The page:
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Saltwater from the Gulf of Mexico is creeping up the Mississippi River

MICHEL MARTIN, HOST:

People who live along the lower Mississippi River face a water problem. It's bad enough for President Biden to approve an emergency declaration for Louisiana. River levels are plummeting after a long drought, so saltwater from the Gulf of Mexico is moving into the river and threatening the drinking water. Ricky Boyett is with the U.S. Army Corps of Engineers, which has been given the task of keeping the saltwater at bay. And he's here with us to tell us what they're trying to do about it. Good morning.

RICKY BOYETT: Good morning. How are you?

MARTIN: I'm good. So is there a way to describe how much saltwater is making its way into the Mississippi River?

BOYETT: Sure. The river bottom in south Louisiana is below sea level, and upwards to 190 feet below sea level. And what that means is the Gulf of Mexico naturally wants to fill in the river. What prevents it is the force, the resistance coming down river from water from throughout the nation. And right now, there is not enough water to provide that resistance against the saltwater, so it is starting to fill in the riverbed.

MARTIN: So the Army Corps of Engineers has been working on this since July. As simply as you can, what are you doing to protect the drinking water?

BOYETT: Whenever we see - and we call it triggers. But whenever we see it reach certain points within the river, we'll create this underwater sill. It's essentially a wall that we build underwater, and it creates a basin that the saltwater has to fill in. And it slows things down, if you will. We saw earlier this month that the sill that we built in July overtopped, so now we're going back in. We're going to raise it. Now they're 25 feet high underwater. And what that will do is it will further delay. And we expect that it'll delay the saltwater progression between 10 and 15 days.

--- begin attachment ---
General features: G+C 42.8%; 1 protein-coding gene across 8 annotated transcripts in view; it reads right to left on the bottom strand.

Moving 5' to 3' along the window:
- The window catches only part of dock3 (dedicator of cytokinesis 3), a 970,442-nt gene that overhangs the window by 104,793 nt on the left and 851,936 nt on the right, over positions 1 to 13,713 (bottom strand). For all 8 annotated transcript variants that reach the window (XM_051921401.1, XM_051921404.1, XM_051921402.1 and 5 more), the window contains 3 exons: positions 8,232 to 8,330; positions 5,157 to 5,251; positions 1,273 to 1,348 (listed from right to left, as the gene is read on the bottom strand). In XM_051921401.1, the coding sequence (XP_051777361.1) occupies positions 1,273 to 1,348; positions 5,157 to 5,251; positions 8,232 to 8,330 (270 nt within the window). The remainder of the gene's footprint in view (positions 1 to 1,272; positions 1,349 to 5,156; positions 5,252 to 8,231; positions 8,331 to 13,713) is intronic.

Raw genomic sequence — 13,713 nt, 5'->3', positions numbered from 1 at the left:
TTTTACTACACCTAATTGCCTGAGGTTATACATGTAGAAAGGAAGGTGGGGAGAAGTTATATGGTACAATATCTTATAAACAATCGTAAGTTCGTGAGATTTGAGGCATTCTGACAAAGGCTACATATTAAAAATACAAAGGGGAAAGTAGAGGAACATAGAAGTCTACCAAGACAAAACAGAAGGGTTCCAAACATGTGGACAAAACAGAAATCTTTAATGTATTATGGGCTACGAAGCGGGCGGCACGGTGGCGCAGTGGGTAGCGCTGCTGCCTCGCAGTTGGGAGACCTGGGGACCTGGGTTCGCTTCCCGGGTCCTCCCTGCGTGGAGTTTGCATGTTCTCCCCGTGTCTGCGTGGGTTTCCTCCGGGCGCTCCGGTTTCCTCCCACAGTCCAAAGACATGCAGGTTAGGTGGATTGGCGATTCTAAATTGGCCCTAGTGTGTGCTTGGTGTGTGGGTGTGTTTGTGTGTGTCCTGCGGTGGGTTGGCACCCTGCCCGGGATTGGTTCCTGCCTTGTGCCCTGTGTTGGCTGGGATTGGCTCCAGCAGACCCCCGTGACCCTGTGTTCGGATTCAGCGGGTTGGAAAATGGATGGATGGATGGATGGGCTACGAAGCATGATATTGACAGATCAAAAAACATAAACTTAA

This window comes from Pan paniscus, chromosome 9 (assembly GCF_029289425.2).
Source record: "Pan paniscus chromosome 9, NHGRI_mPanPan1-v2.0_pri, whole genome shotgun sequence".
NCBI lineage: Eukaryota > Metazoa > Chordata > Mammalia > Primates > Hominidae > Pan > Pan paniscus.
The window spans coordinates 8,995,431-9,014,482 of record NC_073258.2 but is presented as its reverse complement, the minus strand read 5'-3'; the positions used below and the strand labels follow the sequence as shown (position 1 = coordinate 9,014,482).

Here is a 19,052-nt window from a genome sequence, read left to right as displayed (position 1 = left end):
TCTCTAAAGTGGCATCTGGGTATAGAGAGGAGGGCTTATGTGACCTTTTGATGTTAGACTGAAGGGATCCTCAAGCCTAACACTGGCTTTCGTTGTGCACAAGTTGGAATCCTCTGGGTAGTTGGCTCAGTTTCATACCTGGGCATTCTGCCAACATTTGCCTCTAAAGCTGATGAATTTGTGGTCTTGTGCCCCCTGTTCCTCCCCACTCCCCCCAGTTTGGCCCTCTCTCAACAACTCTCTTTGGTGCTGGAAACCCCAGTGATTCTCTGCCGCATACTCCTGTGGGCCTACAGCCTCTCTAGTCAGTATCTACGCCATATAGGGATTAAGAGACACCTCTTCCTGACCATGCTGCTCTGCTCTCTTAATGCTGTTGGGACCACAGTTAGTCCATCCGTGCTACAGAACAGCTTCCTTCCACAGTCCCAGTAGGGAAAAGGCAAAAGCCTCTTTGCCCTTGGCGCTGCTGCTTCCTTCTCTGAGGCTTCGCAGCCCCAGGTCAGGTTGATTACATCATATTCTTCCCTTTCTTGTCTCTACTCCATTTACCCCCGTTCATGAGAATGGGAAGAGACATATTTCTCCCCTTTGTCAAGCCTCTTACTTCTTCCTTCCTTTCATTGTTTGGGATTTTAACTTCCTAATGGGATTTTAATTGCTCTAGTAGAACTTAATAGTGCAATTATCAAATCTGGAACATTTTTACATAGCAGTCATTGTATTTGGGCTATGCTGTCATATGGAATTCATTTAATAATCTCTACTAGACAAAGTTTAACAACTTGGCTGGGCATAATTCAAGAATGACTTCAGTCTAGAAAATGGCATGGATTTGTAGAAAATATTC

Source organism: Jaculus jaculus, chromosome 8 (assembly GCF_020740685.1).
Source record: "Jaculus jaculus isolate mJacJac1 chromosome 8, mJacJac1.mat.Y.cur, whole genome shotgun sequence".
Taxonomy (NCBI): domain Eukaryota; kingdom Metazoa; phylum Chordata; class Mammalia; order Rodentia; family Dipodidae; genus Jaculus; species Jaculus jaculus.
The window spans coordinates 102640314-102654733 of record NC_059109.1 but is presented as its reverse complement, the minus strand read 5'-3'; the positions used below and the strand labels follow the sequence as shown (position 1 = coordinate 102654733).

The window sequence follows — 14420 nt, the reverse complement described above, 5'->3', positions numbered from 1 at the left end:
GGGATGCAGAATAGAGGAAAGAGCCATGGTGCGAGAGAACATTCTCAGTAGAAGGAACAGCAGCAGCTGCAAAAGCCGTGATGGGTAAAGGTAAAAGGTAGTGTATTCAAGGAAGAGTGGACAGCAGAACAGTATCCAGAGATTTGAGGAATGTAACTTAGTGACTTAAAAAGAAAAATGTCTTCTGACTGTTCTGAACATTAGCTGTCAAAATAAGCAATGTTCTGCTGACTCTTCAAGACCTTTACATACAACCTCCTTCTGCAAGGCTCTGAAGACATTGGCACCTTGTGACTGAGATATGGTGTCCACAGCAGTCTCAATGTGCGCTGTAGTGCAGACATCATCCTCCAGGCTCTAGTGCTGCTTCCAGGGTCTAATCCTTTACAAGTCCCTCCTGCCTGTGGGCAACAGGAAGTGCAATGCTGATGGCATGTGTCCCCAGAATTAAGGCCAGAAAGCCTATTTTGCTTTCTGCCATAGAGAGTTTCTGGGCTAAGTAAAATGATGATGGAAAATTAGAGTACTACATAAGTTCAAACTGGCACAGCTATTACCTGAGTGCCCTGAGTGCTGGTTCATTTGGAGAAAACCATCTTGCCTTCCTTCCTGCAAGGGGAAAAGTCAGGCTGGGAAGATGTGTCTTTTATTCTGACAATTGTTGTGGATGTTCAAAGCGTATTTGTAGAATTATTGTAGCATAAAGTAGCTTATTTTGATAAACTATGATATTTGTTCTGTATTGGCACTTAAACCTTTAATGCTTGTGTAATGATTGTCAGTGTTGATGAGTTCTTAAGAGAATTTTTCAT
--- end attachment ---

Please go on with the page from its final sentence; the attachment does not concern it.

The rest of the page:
MARTIN: Ten and 15 days? That doesn't sound like - that sounds kind of temporary. So is it just - is the idea to kind of hold things back until it rains?

BOYETT: The idea is to hold things back until the other alternative plans for ensuring safe drinking water. We want to buy as much time as we can. We know that only rain will solve the problem, but - so we're going to buy enough time so that we can get alternate measures moving to ensure that the people have safe drinking water.

MARTIN: Like what? What are those?

BOYETT: So with the Corps of Engineers, while we're building the sill, we're also going to begin barging water. What we can do is we can take fresh water from upriver and move it down into the water treatment facilities. They can then mix this fresh water in to dilute the water that they're getting at the intakes and create water that's safe for processing.

MARTIN: You know, I probably should have asked you this at the beginning, but, you know, at what point does saltwater make the drinking water undrinkable or untreatable? I mean, is this one of those situations which you know it when you drink it? You just - nobody wants to drink saltwater. Is it like that or is there some sort of metric that you use?

BOYETT: So the standard is you don't want water that has 250 parts per million of chloride to water. And so each facility will be taking daily readings. And that will help them know what they need to mix in of water without salinity to get a safe concentration.

MARTIN: So forgive me for sort of putting you on the spot here, but do you feel confident that people will have safe drinking water in the next couple of weeks?

BOYETT: We do. You know, one of the factors with the river is it's linear. It moves in one direction, and we can kind of plan according to it. More importantly, the state and local parishes, we've been working with them since, really, July. And we have a good team together. We respond to a lot of emergencies. And everybody is coordinating very closely. And we're doing basically everything we can to ensure the water.

MARTIN: Well, good luck with that. That's Ricky Boyett. He's with the Army Corps of Engineers in New Orleans. Mr. Boyett, thanks so much. Thanks for your hard work and good luck.

BOYETT: Thank you. ** Transcript provided by NPR, Copyright NPR.

NPR transcripts are created on a rush deadline by an NPR contractor. This text may not be in its final form and may be updated or revised in the future. Accuracy and availability may vary. The authoritative record of NPR’s programming is the audio record.

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